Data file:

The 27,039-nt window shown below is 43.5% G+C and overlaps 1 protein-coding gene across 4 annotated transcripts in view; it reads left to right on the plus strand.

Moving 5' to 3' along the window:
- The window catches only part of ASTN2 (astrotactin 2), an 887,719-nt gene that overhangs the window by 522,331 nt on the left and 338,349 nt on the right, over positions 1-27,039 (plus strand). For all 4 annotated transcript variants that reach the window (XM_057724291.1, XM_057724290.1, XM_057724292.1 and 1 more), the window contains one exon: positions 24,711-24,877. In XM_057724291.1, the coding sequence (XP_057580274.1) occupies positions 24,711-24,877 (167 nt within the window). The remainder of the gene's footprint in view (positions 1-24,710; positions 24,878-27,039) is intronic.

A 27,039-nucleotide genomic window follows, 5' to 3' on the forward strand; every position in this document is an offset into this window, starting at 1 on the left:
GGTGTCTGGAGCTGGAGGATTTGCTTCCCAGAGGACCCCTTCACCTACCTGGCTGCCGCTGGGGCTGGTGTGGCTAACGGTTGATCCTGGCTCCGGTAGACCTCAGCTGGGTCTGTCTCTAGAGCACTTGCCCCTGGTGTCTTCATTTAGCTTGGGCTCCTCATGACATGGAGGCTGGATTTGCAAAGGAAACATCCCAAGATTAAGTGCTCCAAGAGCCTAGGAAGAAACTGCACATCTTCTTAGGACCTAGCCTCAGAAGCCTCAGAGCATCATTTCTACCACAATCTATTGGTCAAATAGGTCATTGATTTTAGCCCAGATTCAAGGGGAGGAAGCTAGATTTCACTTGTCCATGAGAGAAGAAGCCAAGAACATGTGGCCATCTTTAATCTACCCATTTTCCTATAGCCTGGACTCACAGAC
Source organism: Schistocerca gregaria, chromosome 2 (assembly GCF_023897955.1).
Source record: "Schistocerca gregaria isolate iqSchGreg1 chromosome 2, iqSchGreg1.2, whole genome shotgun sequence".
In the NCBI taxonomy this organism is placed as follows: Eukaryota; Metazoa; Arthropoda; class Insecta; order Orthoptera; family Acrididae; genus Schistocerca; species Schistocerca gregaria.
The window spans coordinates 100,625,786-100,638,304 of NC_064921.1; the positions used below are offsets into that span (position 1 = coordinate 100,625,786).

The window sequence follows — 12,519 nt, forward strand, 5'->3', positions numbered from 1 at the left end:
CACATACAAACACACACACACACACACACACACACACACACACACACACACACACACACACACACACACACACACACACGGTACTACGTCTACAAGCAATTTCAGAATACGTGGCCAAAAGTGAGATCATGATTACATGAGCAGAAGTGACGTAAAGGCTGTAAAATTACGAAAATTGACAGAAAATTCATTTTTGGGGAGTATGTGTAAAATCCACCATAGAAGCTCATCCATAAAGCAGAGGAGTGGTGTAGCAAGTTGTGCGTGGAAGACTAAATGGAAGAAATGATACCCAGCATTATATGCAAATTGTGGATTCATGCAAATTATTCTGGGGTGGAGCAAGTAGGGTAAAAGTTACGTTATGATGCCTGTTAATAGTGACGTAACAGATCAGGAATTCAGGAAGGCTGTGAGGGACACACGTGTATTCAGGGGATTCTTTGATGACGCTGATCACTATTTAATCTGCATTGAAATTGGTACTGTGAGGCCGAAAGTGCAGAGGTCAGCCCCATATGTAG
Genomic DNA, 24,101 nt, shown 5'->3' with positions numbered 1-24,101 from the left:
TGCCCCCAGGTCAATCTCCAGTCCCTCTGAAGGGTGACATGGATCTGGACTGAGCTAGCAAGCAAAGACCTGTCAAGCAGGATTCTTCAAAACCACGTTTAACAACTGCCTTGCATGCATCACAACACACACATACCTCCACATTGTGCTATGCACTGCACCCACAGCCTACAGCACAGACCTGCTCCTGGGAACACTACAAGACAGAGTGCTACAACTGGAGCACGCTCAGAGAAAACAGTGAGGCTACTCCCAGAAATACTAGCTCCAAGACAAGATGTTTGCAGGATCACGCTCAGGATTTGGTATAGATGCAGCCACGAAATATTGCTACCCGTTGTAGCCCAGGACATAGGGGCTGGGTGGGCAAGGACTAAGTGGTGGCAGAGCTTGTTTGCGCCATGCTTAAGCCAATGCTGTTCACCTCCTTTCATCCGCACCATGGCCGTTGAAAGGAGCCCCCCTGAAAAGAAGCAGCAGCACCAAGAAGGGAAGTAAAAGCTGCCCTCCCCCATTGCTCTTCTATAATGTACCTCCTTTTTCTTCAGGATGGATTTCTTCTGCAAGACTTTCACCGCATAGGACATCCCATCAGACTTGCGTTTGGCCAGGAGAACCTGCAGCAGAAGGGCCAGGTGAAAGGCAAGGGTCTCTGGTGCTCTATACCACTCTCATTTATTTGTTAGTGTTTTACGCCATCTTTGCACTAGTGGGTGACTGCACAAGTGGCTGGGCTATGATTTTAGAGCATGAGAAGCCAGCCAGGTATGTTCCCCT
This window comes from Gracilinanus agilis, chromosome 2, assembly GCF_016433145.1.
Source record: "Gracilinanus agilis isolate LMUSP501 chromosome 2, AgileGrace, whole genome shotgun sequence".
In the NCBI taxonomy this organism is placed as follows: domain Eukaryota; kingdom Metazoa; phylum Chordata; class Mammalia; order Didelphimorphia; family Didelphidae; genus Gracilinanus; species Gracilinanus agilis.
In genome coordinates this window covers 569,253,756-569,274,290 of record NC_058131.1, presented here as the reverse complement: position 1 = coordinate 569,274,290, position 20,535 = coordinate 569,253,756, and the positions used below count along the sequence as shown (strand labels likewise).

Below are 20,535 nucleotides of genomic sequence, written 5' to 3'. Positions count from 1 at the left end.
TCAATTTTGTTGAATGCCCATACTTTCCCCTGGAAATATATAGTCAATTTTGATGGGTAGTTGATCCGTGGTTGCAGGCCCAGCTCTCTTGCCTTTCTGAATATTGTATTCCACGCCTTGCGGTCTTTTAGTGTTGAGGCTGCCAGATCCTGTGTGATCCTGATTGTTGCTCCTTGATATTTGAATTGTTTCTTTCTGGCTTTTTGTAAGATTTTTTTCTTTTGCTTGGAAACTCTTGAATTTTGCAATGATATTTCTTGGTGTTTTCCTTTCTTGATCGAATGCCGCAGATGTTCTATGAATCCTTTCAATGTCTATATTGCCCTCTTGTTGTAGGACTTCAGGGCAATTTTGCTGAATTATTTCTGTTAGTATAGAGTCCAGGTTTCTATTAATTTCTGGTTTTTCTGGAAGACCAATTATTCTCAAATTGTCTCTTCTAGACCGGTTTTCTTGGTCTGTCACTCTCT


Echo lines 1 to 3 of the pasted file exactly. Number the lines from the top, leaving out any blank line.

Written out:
The 27,039-nt window shown below is 43.5% G+C and overlaps 1 protein-coding gene across 4 annotated transcripts in view; it reads left to right on the plus strand.

Moving 5' to 3' along the window:
- The window catches only part of ASTN2 (astrotactin 2), an 887,719-nt gene that overhangs the window by 522,331 nt on the left and 338,349 nt on the right, over positions 1-27,039 (plus strand). For all 4 annotated transcript variants that reach the window (XM_057724291.1, XM_057724290.1, XM_057724292.1 and 1 more), the window contains one exon: positions 24,711-24,877. In XM_057724291.1, the coding sequence (XP_057580274.1) occupies positions 24,711-24,877 (167 nt within the window). The remainder of the gene's footprint in view (positions 1-24,710; positions 24,878-27,039) is intronic.